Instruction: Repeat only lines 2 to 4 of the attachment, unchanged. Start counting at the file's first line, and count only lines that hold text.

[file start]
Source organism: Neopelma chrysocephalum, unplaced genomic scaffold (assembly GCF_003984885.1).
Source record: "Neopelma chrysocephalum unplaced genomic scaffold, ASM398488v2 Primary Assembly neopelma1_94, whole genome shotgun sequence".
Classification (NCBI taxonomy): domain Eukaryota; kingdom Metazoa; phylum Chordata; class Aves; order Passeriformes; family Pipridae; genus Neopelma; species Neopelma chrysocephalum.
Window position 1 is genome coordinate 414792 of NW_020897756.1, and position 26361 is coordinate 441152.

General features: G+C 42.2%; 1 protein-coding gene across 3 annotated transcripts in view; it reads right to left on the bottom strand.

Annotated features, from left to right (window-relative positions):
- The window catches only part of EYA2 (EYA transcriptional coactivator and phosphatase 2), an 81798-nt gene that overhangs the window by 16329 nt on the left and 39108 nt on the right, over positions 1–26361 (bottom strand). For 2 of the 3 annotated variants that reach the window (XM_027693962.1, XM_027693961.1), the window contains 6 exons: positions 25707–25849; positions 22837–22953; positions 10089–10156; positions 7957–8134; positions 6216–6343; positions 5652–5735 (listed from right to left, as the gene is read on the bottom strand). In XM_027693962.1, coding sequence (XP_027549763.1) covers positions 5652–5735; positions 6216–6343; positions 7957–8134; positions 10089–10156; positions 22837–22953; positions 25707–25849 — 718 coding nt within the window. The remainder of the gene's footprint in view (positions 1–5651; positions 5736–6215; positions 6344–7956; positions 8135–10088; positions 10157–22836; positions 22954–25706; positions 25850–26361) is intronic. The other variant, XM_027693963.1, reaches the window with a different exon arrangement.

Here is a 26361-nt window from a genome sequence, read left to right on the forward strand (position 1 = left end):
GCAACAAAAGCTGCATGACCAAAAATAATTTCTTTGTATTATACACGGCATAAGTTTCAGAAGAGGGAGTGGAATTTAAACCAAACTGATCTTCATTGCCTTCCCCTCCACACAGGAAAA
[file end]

Source record: "Neopelma chrysocephalum unplaced genomic scaffold, ASM398488v2 Primary Assembly neopelma1_94, whole genome shotgun sequence".
Classification (NCBI taxonomy): domain Eukaryota; kingdom Metazoa; phylum Chordata; class Aves; order Passeriformes; family Pipridae; genus Neopelma; species Neopelma chrysocephalum.
Window position 1 is genome coordinate 414792 of NW_020897756.1, and position 26361 is coordinate 441152.